Jacob Neyer, 20, United States (deployed with USAF in Europe) – Jacob is a cyberspace operations technician with the United States Air Force, where he administers Linux servers. He has encouraged his superiors to consider open source when looking to implement new applications, and hopes that receiving more advanced training through the LiFT scholarship will allow him to further develop his recommendations.

Sumilang Plucena, 33, Philippines – Sumilang is a systems analyst at the largest hospital in the Philippines, which runs Linux on all its servers. He is self-taught in open source and has helped deploy applications such as OpenMRS to track medical records. He hopes that with additional training provided by this scholarship, he will be able to make the hospital’s IT systems even more efficient, ultimately improving the care patients receive.

Teens-in-Training

Sarah Burney, 13, United States – Sarah is only in eighth grade at her middle school in Maryland, but has already completed a data science course at Johns Hopkins, as well as several coding programs. She is interested in use of Linux to support data science applications. Sarah believes this scholarship is an investment in her learning that she can return over time through contributions to Linux and open source.

Florian Vamosi, 15, Hungary – Florian is a grammar school student who has been using Linux since age 10. Along with a team from his school, he won the innovation competition in his town of Kaposvár for a modular agricultural automation system that monitors weather conditions and automatically compensates to suit the needs of a given plant using Raspberry Pis. He continues to innovate and is working on a color recognition system to categorize stars in astronomical research.

Academic Aces

Ahmed Alkabary, 23, Canada – Ahmed is a recent graduate of the University of Regina, where he earned degrees in computer science and mathematics. He began using Linux in the second year of his studies and quickly developed such a passion for it that he began extra studies outside of university to advance his skills. Ahmed’s enthusiasm for Linux even led him to develop a free course on Udemy to teach it to others; nearly 50,000 students have enrolled to date. Now that he has finished his studies, Ahmed hopes to secure a job as a Linux system administrator.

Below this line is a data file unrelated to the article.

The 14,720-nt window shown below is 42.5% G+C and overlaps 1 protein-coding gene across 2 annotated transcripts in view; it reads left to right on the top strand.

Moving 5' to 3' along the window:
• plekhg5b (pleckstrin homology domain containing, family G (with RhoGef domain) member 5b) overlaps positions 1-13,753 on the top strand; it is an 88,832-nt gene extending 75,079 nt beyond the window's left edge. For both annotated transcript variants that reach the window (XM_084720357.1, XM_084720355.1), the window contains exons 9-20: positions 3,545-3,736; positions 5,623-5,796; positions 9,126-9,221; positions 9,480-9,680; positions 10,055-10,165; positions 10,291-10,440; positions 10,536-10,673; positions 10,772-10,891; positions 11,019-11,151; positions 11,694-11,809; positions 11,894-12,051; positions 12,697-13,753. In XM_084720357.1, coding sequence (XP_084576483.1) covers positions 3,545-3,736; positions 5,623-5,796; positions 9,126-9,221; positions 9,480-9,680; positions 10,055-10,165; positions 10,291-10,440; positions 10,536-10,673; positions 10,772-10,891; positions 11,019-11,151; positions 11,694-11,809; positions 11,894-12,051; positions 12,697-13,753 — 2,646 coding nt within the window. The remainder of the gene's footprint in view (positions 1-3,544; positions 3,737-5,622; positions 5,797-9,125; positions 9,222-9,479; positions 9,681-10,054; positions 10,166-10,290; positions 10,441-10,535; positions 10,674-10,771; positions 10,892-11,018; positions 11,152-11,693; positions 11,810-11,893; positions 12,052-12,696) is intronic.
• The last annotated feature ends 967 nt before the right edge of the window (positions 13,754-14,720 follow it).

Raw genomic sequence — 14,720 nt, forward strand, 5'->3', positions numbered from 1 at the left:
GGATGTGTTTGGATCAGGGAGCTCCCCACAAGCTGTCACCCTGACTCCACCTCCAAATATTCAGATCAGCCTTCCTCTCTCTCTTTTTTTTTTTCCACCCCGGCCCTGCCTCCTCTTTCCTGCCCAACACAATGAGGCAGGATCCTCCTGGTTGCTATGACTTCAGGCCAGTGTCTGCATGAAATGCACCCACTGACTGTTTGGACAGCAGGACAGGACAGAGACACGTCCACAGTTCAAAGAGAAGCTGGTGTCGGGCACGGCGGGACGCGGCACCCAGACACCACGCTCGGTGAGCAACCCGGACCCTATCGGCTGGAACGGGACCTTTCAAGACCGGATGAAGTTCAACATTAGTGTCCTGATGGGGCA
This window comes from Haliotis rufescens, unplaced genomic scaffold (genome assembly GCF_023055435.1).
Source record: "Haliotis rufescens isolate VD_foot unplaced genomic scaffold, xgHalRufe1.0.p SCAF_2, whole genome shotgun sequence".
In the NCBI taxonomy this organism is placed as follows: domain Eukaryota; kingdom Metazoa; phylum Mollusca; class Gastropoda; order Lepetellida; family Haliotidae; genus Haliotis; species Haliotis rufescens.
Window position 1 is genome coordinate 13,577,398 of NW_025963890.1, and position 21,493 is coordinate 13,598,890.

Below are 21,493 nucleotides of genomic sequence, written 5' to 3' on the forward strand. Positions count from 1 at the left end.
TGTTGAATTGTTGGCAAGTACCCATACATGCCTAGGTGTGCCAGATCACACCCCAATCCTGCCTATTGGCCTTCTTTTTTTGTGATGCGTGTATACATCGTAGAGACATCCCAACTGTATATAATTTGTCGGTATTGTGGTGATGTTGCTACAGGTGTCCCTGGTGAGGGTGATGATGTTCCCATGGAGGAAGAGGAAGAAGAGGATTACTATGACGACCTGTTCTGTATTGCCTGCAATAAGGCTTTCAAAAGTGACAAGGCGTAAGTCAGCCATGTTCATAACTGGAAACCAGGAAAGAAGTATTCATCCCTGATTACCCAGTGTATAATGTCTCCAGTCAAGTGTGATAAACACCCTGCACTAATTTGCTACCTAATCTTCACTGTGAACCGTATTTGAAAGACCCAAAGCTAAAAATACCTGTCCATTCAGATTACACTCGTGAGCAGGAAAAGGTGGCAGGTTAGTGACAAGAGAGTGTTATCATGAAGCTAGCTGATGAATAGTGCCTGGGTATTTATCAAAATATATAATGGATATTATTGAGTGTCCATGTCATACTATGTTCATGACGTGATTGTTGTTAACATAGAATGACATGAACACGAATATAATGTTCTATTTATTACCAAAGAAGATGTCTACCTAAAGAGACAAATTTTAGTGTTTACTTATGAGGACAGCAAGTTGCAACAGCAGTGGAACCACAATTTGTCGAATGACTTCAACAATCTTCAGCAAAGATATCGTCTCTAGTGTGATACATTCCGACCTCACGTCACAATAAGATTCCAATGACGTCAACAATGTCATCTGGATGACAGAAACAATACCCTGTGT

Tetevi Placide Ekon, 24, Burkina Faso – Tetevi is a graduate student studying civil engineering at the 2iE Institute for Water and Environmental Engineering in Burkina Faso. Since receiving his bachelor’s degree in water and environmental engineering and moving onto graduate school, he has nurtured a passion for computer science, and especially open source. Tetevi has completed free courses covering Linux, Apache Big Data systems and more, and plans to use this scholarship to pursue more advanced training.

Women in Linux

Shivani Bhardwaj, 22, India – Shivani is a recent computer science graduate who has already had more than 75 patches accepted to the staging driver of the Linux kernel. She completed an Outreachy internship, which impressed upon her the importance of guidance and mentorship as she pursues a career in open source. She hopes to use the knowledge gained from this scholarship to obtain a development job, and eventually to pass that knowledge along to other women who need mentors.

Farlonn Mutasa, 21, South Africa – Farlonn was introduced to Linux by an uncle and immediately became intrigued. She taught herself enough to pass the CompTIA Linux+ certification exam, which opened the door to an internship in South Africa. To pursue the internship, Farlonn left her family in her native Zimbabwe, but since the internship’s completion, she has found it difficult to find ongoing work in the local IT community. Farlonn hopes the training received from this scholarship will give her the skills to secure a stable career in open source.